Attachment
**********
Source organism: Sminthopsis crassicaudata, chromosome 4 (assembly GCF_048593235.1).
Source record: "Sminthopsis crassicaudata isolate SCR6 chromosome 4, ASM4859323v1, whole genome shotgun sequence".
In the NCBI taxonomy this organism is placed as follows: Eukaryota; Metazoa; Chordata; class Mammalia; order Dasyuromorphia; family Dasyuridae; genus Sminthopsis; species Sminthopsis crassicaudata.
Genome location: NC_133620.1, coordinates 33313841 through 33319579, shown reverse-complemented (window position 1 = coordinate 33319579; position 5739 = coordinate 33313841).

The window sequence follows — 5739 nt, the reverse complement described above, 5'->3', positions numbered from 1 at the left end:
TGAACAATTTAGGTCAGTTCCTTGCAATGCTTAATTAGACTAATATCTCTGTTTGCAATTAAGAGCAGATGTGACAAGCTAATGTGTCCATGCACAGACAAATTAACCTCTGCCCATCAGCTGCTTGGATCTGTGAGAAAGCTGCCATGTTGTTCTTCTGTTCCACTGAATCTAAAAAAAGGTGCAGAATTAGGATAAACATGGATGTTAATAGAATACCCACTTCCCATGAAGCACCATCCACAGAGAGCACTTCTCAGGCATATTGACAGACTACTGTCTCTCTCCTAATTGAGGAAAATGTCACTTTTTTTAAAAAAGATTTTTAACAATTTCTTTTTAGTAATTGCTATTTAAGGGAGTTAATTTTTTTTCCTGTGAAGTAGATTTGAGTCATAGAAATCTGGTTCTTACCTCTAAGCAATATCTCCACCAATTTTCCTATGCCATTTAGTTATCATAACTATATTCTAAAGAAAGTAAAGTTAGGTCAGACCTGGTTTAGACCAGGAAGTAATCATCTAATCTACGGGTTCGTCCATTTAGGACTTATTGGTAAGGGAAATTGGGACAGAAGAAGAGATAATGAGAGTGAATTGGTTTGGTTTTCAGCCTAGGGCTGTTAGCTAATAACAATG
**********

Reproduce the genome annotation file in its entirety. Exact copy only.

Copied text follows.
Source organism: Sminthopsis crassicaudata, chromosome 4 (assembly GCF_048593235.1).
Source record: "Sminthopsis crassicaudata isolate SCR6 chromosome 4, ASM4859323v1, whole genome shotgun sequence".
In the NCBI taxonomy this organism is placed as follows: Eukaryota; Metazoa; Chordata; class Mammalia; order Dasyuromorphia; family Dasyuridae; genus Sminthopsis; species Sminthopsis crassicaudata.
Genome location: NC_133620.1, coordinates 33313841 through 33319579, shown reverse-complemented (window position 1 = coordinate 33319579; position 5739 = coordinate 33313841).

The window sequence follows — 5739 nt, the reverse complement described above, 5'->3', positions numbered from 1 at the left end:
TGAACAATTTAGGTCAGTTCCTTGCAATGCTTAATTAGACTAATATCTCTGTTTGCAATTAAGAGCAGATGTGACAAGCTAATGTGTCCATGCACAGACAAATTAACCTCTGCCCATCAGCTGCTTGGATCTGTGAGAAAGCTGCCATGTTGTTCTTCTGTTCCACTGAATCTAAAAAAAGGTGCAGAATTAGGATAAACATGGATGTTAATAGAATACCCACTTCCCATGAAGCACCATCCACAGAGAGCACTTCTCAGGCATATTGACAGACTACTGTCTCTCTCCTAATTGAGGAAAATGTCACTTTTTTTAAAAAAGATTTTTAACAATTTCTTTTTAGTAATTGCTATTTAAGGGAGTTAATTTTTTTTCCTGTGAAGTAGATTTGAGTCATAGAAATCTGGTTCTTACCTCTAAGCAATATCTCCACCAATTTTCCTATGCCATTTAGTTATCATAACTATATTCTAAAGAAAGTAAAGTTAGGTCAGACCTGGTTTAGACCAGGAAGTAATCATCTAATCTACGGGTTCGTCCATTTAGGACTTATTGGTAAGGGAAATTGGGACAGAAGAAGAGATAATGAGAGTGAATTGGTTTGGTTTTCAGCCTAGGGCTGTTAGCTAATAACAATG